The Town of North Hempstead in conjunction with the Nassau County Department of Health has found that the water quality levels in Manhasset Bay are good. Sources monitoring the bay have said, if they were required to assure the public that a beach on the bay was safe for bathers, they would do so. Weekly open water testing procedures, which began last year, confirm this finding.
Chief Bay Constable Mallory Nathan gathers a water sample.
The tests consist of obtaining water samples from five locations in the bay. Port News was permitted to participate in observing this sampling, which was conducted by the bay constable squad of the Town of North Hempstead. The samples were drawn from the following five locations on the Bay: off Leeds Pond, Kenilworth on the Kings Point Shore, Manorhaven Beach, buoy # 4 at the center of the bay and Baxter Beach.
Mallory Nathan, chief of the Town of North Hempstead's Bay Constables drew the test samples and was accompanied by Joel Ziev, an advisor to the town on waterfront issues since 1998. In the morning hours, Nathan cast off the town launch from the bay constables' quarters on the town dock and headed for the first test spot off Leeds Pond. On arrival, Nathan removed a sanitized, chemically treated bottle and scooped up over eight ounces of water. He logged the air temperature as 84 degrees and the sample as 72 degrees. The bottle was sealed, logged in and placed in a container. Samples were returned to the constables' quarters where they were refrigerated to await pickup by the county. Testing is conducted during the beach season and the samples analyzed by the Nassau County Health Labs.
The test results are reviewed by the Manhasset Bay Protection Committee, which is composed of various communities that border on the bay. Patrice Bennward, the director of the committee, said that the test results were 'remarkably good' in 2004, the first full year of open water testing. The committee focuses on what it calls 'non-point source pollution' which originates on land and washes into the bay. Committee members have identified or 'tagged' the storm sewers that empty into the bay as a means of focusing on the origins of pollution. Bennward has called cigarette butts one of the most common forms of pollution. It has been said that a cigarette thrown in the street will eventually finds its way to the bay.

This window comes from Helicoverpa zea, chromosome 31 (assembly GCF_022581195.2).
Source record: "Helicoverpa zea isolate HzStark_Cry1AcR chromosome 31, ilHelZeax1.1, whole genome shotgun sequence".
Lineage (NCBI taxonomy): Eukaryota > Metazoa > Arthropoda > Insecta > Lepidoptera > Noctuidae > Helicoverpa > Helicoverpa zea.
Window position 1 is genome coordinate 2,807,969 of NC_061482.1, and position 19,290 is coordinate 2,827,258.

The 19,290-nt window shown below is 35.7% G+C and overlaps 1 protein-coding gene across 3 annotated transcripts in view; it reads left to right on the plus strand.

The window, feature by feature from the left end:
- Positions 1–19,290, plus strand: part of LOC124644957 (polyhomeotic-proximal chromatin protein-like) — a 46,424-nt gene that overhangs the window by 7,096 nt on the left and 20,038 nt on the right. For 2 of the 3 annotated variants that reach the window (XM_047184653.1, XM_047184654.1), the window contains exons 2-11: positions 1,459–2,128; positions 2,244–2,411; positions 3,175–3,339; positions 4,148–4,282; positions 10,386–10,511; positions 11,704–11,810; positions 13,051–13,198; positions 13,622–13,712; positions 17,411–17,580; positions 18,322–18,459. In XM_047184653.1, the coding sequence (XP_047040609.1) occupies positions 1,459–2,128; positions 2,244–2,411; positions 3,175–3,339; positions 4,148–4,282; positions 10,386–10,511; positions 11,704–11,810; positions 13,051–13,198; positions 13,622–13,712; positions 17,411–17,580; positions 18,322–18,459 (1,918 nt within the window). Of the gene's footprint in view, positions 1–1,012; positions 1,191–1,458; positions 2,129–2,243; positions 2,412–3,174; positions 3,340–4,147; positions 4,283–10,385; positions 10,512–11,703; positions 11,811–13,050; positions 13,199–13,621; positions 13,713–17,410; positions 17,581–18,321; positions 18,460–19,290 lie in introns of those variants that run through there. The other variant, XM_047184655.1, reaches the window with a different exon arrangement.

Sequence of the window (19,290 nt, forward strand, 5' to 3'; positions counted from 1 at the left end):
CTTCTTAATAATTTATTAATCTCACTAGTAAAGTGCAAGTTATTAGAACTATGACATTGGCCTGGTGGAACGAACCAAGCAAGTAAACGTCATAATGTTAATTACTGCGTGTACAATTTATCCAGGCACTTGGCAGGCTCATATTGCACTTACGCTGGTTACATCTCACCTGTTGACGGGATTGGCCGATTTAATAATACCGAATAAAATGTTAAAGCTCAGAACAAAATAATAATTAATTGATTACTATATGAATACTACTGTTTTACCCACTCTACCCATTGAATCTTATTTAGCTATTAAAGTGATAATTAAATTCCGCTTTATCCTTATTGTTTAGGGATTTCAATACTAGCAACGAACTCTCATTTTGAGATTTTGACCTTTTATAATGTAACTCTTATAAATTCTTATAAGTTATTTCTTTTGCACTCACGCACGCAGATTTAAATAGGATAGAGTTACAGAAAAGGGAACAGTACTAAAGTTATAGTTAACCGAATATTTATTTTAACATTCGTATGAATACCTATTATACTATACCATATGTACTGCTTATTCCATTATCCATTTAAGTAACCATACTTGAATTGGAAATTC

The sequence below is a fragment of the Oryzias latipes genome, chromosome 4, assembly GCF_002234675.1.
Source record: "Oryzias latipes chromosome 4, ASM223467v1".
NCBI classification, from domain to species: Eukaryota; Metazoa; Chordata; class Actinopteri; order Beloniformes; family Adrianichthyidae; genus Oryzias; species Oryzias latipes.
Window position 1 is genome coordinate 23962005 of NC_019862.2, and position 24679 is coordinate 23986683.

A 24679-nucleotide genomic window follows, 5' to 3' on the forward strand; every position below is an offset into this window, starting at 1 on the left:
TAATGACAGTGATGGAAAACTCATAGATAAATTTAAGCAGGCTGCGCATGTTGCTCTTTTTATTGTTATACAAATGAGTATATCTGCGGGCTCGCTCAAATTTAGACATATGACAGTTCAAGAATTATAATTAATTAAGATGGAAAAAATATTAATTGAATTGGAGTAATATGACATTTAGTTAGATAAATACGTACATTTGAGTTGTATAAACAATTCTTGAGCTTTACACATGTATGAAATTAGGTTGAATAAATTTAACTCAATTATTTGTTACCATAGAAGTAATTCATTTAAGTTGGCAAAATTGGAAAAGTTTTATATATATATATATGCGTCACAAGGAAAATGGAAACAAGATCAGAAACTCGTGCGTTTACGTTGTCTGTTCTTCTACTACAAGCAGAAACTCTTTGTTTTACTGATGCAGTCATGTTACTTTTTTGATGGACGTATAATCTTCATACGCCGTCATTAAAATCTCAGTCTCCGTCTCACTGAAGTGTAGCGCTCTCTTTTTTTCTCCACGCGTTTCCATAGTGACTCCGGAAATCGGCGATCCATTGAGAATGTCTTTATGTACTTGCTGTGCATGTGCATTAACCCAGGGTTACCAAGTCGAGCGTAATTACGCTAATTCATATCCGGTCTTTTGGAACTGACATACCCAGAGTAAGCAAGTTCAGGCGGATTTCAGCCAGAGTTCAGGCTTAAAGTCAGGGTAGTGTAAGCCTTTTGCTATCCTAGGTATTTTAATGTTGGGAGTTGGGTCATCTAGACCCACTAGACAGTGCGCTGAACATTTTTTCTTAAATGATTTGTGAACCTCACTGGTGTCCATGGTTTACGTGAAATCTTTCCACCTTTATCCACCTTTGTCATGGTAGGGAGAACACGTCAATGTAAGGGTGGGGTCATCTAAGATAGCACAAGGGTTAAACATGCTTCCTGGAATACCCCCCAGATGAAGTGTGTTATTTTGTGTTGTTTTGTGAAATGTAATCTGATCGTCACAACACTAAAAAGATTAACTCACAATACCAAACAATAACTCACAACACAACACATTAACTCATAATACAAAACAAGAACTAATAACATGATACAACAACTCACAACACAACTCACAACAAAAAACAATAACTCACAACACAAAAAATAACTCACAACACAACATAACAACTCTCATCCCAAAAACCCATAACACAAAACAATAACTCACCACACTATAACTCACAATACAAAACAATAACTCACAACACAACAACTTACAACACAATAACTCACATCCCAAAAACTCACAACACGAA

Nathan and Ziev were pleased with the two-year testing program in part because it clearly indicated that the quality of water was indeed good. Ziev, a former chairman of the Waterfront Advisory Commission, said, "People are swimming off boats, docks and beaches in the bay which makes consistent testing of water quality important."
Nassau County has several guidelines to gauge water quality. A heavy rainfall may require a 'pre-emptive closing' of a beach subjected to over one-half inch of rain in a 24 hour period. Past experience in the subsequent improvement of water quality after such a rainfall and prompt testing are used as guidelines to reopen the beach.
Town Councilman Fred L. Pollack has oversight responsibility for Manhasset Bay and Hempstead Harbor. Pollack has an in-depth knowledge of waterfront issues and has written much of the waterfront environmental legislation in chapters 42 and 69 in the town code. Pollack, who closely monitors water quality levels, is pleased that the test results conducted to date in 2005 are consistently as good as those in 2004. He said, "should this trend continue and we have two full years of experience of acceptable water quality, he would strongly recommend the reopening of Manorhaven Beach in 2006."
Mallory Nathan, who has patrolled the bay since 1998, offered some observations of the bay's water and the 2000 boaters who call the bay their homeport. He labeled plastic bags dangerous since they often float on the surface and can clog a boat's engines. Nathan's squad is instructed to be alert around waterfront construction sites and vessels that are leaking fuel. The enforcement of these regulations may occur from the town constables, county police or the Coast Guard.
In the course of their patrols, the constables are constantly striving to remove hazards to navigation from the bay. The hazards removed extend from the small plastic bags to portions of docks that have broken away. Enforcement of clean water also extends to the town dock where trash baskets are cleared of coffee cups and other trash twice a day. Of particular concern is the constables' encouragement of the use of the town's pump out facilities. The facilities are located on the town dock and on the pump out boat. The service is free.
Nathan is a member of the board of directors of the New York State Harbor Master and Bay Constables Association and chairs the committee raising funds for Constable Richard Brooks of Babylon, Long Island, who was recently killed in the line of duty. Brooks was retired from the New York City Police Department. Nathan pointed out the expanded mooring field for town residents and said the available moorings are filling up fast.
Town of North Hempstead residents may get further information through the town's website at http://www.northhempstead.com/.